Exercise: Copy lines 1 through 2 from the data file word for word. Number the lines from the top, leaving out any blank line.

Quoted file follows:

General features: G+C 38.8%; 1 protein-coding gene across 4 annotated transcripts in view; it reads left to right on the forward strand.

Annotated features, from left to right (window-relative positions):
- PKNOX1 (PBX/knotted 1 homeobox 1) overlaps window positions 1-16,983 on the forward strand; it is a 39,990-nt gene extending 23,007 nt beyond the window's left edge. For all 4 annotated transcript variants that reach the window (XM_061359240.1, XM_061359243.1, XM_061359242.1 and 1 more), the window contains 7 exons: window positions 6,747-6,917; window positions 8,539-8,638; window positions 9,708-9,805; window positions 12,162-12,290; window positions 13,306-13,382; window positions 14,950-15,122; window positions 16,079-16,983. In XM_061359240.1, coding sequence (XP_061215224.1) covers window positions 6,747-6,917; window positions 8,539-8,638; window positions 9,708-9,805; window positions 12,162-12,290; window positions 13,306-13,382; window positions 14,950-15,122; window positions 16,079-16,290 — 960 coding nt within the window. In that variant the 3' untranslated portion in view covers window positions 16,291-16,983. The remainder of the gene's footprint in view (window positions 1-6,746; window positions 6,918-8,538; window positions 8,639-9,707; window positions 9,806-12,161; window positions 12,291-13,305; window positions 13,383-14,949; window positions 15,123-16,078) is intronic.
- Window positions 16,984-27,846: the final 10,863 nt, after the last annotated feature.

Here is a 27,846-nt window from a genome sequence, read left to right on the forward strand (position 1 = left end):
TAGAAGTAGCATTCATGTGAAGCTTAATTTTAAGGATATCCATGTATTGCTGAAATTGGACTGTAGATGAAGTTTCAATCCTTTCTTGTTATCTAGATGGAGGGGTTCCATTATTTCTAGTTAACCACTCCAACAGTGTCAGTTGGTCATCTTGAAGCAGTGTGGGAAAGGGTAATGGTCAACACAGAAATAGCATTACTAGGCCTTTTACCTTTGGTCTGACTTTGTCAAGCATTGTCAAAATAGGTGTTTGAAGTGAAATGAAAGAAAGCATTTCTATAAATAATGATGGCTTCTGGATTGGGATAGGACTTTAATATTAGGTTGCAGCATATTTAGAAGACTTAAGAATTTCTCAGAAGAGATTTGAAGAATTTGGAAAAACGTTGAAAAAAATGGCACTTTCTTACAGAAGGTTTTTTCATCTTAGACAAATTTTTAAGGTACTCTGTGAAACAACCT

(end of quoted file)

General features: G+C 38.8%; 1 protein-coding gene across 4 annotated transcripts in view; it reads left to right on the forward strand.

Annotated features, from left to right (window-relative positions):